LMPD Review: Community mistrust, low officer morale among key findings
Months-long audit reveals Black residents more likely to be arrested, but not more likely to be injured by an officer
LOUISVILLE, Ky. (WAVE) - A demonstrative Mayor Greg Fischer on Thursday introduced the results of an exhaustive, independent audit of the Louisville Metro Police Department.
Chicago-based risk management company Hillard Heintze focused its review largely on LMPD’s procedures surrounding traffic stops, use of force and the execution of search warrants, issues that came under the microscope during a tumultuous 2020 across the city.
Fischer said that while the review “exposed gaps,” it also found the department is “in line with national best practices in many areas.”
The city announced the need for a review June 2, a day after longtime LMPD Chief Steve Conrad was fired immediately following the law-enforcement shooting death of local restaurant owner David McAtee. Just days earlier, Louisville’s city streets were packed with protesters as lurid details about the LMPD shooting death of Breonna Taylor began to surface. Hillard Heintze was selected a month later to perform the audit.
Following Fischer’s introductory remarks, Public Safety Chief Amy Hess spoke about the specific asks the city had made of those performing the review. She revealed “there are 102 recommendations in this 155-page report.”
Before Fischer turned the meeting over to Hess, he listed several changes the department instituted last year following the aforementioned shootings, including Breonna’s Law, the introduction of a civilian review board and the hiring of a new police chief, among others.
Hillard Heintze spokesman Rob Davis was first to share specifics of the report. The two most prominent issues his team found, he said, were community trust and department morale. Davis shared one note that may have surprised some in Louisville -- that while Black residents are more likely to be arrested in Louisville, they are no more likely to be injured during an interaction with an LMPD officer. He also revealed an alarming reality about rank-and-file LMPD officers.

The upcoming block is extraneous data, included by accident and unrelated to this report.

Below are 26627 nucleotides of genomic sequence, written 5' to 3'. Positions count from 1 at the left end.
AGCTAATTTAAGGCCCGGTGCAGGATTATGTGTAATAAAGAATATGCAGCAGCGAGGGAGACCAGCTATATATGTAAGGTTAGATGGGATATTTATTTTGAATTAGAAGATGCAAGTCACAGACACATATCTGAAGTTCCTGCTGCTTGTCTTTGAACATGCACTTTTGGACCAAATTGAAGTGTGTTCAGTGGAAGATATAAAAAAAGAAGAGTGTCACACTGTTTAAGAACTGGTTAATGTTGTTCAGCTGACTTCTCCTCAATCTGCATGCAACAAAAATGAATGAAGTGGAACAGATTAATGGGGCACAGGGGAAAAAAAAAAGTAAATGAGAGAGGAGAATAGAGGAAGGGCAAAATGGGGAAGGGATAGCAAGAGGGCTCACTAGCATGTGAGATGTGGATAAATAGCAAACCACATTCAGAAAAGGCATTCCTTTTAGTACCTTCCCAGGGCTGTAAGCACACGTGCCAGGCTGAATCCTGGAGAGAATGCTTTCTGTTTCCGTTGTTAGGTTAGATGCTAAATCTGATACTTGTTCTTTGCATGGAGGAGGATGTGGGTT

“Seventy-five percent would leave for another department” if they could, Davis said.
LMPD Chief Erika Shields said Thursday she is aware of the morale issue within the department.
“That’s incumbent upon me to address, and the first thing I’m going to do, and I’ve been working on diligently, still have a lot to do, is to meet as many of the officers as possible. And reassure them that they are valued,” Shields said.
A third issue in the department was communication.
“LMPD leadership needs to improve its communications up and down the chain of command,” Davis said.
Race was a key issue in the report, not just regarding the policing of Black communities, but in the hiring of Black command staff. Davis said the audit revealed that only 6 percent of the department’s sergeants and 10 percent of its lieutenants are Black.
“The department truly needs to diversity itself,” he said.
Davis added that like many departments around the country, LMPD is struggling in the areas of recruiting and retention. He then shared some positive notes from the report.
“We found ... between 2018 and 2020, LMPD experienced a 28-percent reduction in use of force,” Davis said, adding that there was also a 28-percent reduction in injuries to citizens during interactions with officers, and a 36-percent reduction in injuries to officers during those interactions.
Shields said she had questions prior to taking the job in Louisville and many of those were answered in this report.
“This report is the road map for us to move our department forward,” Shields said. “There’s no sense trying to sugar coat or gloss over anything. The report spells it out in black and white: we need to improve and we have a lot of work ahead of us.”
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